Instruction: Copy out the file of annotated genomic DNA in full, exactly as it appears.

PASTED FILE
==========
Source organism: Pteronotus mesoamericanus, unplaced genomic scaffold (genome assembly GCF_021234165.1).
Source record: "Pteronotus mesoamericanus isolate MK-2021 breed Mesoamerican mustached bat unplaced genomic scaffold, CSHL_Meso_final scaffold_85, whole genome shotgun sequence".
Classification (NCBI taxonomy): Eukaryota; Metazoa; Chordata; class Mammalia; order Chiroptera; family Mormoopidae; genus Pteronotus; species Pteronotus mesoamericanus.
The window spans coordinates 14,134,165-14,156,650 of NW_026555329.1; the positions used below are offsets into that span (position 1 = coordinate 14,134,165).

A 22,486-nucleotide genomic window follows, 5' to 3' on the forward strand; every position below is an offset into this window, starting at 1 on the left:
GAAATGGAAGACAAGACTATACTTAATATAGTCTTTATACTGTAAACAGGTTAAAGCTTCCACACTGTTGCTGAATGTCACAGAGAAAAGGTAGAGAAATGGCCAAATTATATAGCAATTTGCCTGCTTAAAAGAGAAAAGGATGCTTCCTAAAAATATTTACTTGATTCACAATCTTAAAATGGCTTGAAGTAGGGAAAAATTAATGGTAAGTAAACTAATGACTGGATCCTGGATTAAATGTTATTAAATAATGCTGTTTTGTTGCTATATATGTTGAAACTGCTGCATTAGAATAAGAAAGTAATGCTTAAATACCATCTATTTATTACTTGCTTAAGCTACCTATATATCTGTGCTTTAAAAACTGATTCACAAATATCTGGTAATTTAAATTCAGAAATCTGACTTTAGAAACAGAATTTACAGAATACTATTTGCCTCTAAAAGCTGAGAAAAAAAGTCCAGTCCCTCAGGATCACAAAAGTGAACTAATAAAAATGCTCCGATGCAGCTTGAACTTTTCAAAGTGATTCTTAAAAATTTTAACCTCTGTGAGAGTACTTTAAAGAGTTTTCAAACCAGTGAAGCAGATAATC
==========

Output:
Source organism: Pteronotus mesoamericanus, unplaced genomic scaffold (genome assembly GCF_021234165.1).
Source record: "Pteronotus mesoamericanus isolate MK-2021 breed Mesoamerican mustached bat unplaced genomic scaffold, CSHL_Meso_final scaffold_85, whole genome shotgun sequence".
Classification (NCBI taxonomy): Eukaryota; Metazoa; Chordata; class Mammalia; order Chiroptera; family Mormoopidae; genus Pteronotus; species Pteronotus mesoamericanus.
The window spans coordinates 14,134,165-14,156,650 of NW_026555329.1; the positions used below are offsets into that span (position 1 = coordinate 14,134,165).

A 22,486-nucleotide genomic window follows, 5' to 3' on the forward strand; every position below is an offset into this window, starting at 1 on the left:
GAAATGGAAGACAAGACTATACTTAATATAGTCTTTATACTGTAAACAGGTTAAAGCTTCCACACTGTTGCTGAATGTCACAGAGAAAAGGTAGAGAAATGGCCAAATTATATAGCAATTTGCCTGCTTAAAAGAGAAAAGGATGCTTCCTAAAAATATTTACTTGATTCACAATCTTAAAATGGCTTGAAGTAGGGAAAAATTAATGGTAAGTAAACTAATGACTGGATCCTGGATTAAATGTTATTAAATAATGCTGTTTTGTTGCTATATATGTTGAAACTGCTGCATTAGAATAAGAAAGTAATGCTTAAATACCATCTATTTATTACTTGCTTAAGCTACCTATATATCTGTGCTTTAAAAACTGATTCACAAATATCTGGTAATTTAAATTCAGAAATCTGACTTTAGAAACAGAATTTACAGAATACTATTTGCCTCTAAAAGCTGAGAAAAAAAGTCCAGTCCCTCAGGATCACAAAAGTGAACTAATAAAAATGCTCCGATGCAGCTTGAACTTTTCAAAGTGATTCTTAAAAATTTTAACCTCTGTGAGAGTACTTTAAAGAGTTTTCAAACCAGTGAAGCAGATAATC